All the experiments were repeated in triplicate. The statistical analysis was performed using SPSS 19.0 software (IBM Corp.). Data are presented as the mean ± standard deviation. Differences between two groups were measured using Student's t-test (paired). Differences among multiple groups were measured using Student Newman Keuls test or two-way ANOVA followed by Tukey's post hoc. P<0.05 was considered to indicate a statistically significant difference.

Results

MYOC expression after dexamethasone exposure

After 5 days of exposure to 100 nM dexamethasone, the TM cells in the dexamethasone group exhibited a mean 7.62-fold increase in MYOC gene expression compared with those in vehicle control group (Fig. 1). This indicated that the MYOC could be induced by glucocorticoids in this commercial human TM cell strain and that this cell strain met the needs of subsequent experiments.

Construction of SPARC suppressor gene-containing lentiviral vectors

TM cells were infected with different titers (MOI 0, 20, 50 and 100) of empty control lentiviruses to assess infection efficiency. It was revealed that 80.2 and 89.7% of TM cells were infected with empty control lentiviruses at MOIs of 50 and 100, respectively, which was satisfactory infection efficiency for subsequent experiments, as revealed by non-fluorescence microscopy and fluorescence microscopy (Fig. 2A and B). To avoid cell physiological dysfunction or death, MOI of 50 was selected for subsequent experiments.

Three pairs of oligonucleotides were designed according to the sequence of SPARC. The annealed products were cloned into the empty vector PDS134_pL_shRNA_mKate2. The 293T cells were co-transfected with the three types of interfering lentiviral vectors separately and lentiviruses were produced using a second-generation packaging system. The fluorescence ratio was determined to calculate viral titers, which were revealed to be similar among the three types of lentiviruses (Table III).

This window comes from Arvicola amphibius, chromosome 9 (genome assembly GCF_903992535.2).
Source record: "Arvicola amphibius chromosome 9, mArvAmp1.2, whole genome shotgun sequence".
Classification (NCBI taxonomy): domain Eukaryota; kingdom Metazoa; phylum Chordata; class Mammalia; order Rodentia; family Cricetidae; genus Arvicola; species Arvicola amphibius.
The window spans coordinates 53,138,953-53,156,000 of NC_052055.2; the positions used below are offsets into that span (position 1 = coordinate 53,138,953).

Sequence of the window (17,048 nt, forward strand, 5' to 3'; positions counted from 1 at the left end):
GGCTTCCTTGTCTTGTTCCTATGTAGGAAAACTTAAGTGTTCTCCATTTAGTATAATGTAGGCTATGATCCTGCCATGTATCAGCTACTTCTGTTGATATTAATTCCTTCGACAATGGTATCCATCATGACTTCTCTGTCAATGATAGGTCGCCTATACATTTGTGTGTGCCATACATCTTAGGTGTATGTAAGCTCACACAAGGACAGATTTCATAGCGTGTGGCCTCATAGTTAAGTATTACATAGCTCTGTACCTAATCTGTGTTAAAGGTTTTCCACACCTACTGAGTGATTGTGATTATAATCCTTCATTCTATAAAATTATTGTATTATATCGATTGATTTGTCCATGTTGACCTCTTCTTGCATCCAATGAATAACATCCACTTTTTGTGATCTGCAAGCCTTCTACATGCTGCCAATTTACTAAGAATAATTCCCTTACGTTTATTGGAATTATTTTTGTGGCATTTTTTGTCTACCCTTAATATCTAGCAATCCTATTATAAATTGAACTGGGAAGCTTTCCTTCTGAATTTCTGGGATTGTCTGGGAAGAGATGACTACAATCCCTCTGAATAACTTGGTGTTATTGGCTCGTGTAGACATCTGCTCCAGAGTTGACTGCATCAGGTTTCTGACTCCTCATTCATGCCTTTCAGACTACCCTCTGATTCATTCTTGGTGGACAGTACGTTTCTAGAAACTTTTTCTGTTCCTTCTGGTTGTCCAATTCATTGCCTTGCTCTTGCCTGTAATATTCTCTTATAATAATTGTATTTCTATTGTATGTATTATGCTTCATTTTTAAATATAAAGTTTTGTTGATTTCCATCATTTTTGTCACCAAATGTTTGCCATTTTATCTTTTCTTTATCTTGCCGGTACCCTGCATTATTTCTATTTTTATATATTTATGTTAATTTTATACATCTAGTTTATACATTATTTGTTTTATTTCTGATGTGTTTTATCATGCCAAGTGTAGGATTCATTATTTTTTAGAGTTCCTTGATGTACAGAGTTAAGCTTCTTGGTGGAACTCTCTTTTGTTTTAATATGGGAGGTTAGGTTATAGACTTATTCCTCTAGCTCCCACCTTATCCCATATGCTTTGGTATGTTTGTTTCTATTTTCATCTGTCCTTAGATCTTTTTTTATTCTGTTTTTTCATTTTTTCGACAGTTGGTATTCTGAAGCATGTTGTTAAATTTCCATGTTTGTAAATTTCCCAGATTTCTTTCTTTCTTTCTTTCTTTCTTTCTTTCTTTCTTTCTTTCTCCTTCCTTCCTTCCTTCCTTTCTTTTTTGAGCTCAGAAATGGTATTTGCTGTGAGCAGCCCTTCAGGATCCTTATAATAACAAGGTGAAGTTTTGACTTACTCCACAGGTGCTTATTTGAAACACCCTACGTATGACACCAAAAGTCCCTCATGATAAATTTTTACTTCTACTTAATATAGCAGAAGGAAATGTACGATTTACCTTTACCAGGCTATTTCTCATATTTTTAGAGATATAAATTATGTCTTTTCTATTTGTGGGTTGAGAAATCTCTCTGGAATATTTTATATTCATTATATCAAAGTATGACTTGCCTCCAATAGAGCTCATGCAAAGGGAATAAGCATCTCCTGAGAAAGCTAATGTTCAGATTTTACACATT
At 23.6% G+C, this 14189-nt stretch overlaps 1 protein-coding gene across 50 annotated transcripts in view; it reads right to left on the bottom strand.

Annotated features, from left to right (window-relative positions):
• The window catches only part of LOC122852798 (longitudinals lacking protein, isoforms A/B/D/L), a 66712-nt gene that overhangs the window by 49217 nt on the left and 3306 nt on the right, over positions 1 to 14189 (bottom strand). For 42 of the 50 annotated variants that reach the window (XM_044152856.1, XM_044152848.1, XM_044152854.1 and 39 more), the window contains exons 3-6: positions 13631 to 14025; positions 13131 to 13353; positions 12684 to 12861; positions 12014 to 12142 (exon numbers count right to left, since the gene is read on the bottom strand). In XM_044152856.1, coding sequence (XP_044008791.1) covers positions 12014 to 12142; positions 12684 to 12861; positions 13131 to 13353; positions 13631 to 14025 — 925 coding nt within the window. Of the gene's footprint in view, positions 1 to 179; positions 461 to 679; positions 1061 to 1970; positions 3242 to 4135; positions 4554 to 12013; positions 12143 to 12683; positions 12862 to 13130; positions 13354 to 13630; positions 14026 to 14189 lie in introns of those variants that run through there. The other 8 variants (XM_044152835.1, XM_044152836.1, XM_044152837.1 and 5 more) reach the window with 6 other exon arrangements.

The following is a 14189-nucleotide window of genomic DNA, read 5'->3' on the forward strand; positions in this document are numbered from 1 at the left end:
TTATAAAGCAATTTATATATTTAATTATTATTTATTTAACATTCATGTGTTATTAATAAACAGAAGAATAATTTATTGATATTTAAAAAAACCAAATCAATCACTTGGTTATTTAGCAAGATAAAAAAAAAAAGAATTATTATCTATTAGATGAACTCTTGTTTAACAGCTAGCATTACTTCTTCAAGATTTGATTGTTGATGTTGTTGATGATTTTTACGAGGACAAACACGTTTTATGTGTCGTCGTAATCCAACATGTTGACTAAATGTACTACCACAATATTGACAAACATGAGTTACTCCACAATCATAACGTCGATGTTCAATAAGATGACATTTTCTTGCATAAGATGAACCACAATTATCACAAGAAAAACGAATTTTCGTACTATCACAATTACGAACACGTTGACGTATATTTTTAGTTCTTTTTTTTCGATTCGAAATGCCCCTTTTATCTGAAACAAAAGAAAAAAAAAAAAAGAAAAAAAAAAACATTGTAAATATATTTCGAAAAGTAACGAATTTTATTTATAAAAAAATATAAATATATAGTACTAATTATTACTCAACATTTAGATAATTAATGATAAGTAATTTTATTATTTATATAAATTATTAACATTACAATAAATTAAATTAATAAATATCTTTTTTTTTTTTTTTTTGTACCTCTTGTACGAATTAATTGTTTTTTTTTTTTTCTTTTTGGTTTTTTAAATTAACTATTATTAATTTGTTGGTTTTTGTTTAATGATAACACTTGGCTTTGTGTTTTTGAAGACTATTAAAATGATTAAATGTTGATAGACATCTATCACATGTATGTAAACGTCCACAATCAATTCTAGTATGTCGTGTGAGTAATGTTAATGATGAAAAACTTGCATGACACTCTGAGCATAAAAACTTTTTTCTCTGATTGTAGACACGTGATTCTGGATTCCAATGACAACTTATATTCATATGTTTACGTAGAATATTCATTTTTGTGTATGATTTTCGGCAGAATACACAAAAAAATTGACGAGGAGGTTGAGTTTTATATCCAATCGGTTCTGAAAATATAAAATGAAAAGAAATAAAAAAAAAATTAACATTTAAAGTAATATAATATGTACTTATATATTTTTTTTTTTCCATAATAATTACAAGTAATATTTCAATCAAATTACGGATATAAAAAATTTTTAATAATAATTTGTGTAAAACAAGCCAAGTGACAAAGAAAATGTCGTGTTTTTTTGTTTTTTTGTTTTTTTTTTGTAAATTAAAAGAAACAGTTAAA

Table III

Fluorescence ratio of the three viral titers.

Table III

Fluorescence ratio of the three viral titers.

Virus pL_shRNA_mKate2-SPARC-543µl 1Fluorescence ratio, % 100Viral titers, TU/ml 2.0x108
pL_shRNA_mKate2-SPARC-582190 1.8x108
pL_shRNA_mKate2-SPARC-347180 1.6x108

[i] shRNA, short hairpin RNA; SPARC, secreted protein acidic and rich in cysteine.

Subsequently, TM cells were infected with the three types of packaged lentiviruses at an MOI of 50. After 24 h of incubation, the mean infection efficiency was 79.2, 82.1 and 74.0% in pL_shRNA_mKate2-SPARC-543, pL_shRNA_mKate2-SPARC-582 and pL_shRNA_mKate2-SPARC-347, respectively, which were showed that all three lentiviruses achieved satisfactory results, as revealed by fluorescence microscopy (Fig. 3).

The relative expression levels of SPARC mRNA in TM cells after viral infection were determined using RT-qPCR. The mean interference efficiency of pL_shRNA_mKate2-SPARC-543, pL_shRNA_mKate2-SPARC-582 and pL_shRNA_mKate2-SPARC-347 was 74.2, 36.0 and 62.5%, respectively. The pL_shRNA_mKate2-SPARC-543 had a significantly decreased expression level of SPARC compared with the NC; it was also the most efficient in interfering with SPARC mRNA expression in human TM cells and, therefore, it was used for subsequent experiments (Fig. 4).

Effects of SPARC downregulation on F-actin and ZO-1 expression

The mRNA expression levels of SPARC, F-actin and ZO-1 were analyzed after 48 h of culture in the empty vector control (HTMC-NC) group, which was used to represent 100% expression. The relative mRNA expression levels of SPARC, F-actin and ZO-1 were 107, 118 and 93% in the blank control (HTMC) group and 39, 52 and 52% in the lentivirus (HTMC-SPARC-543) group, respectively. RT-qPCR revealed that the mRNA expression levels of SPARC, F-actin and ZO-1 were significantly lower in the HTMC-SPARC-543 group compared with the levels in the HTMC and HTMC-NC groups (Fig. 5A).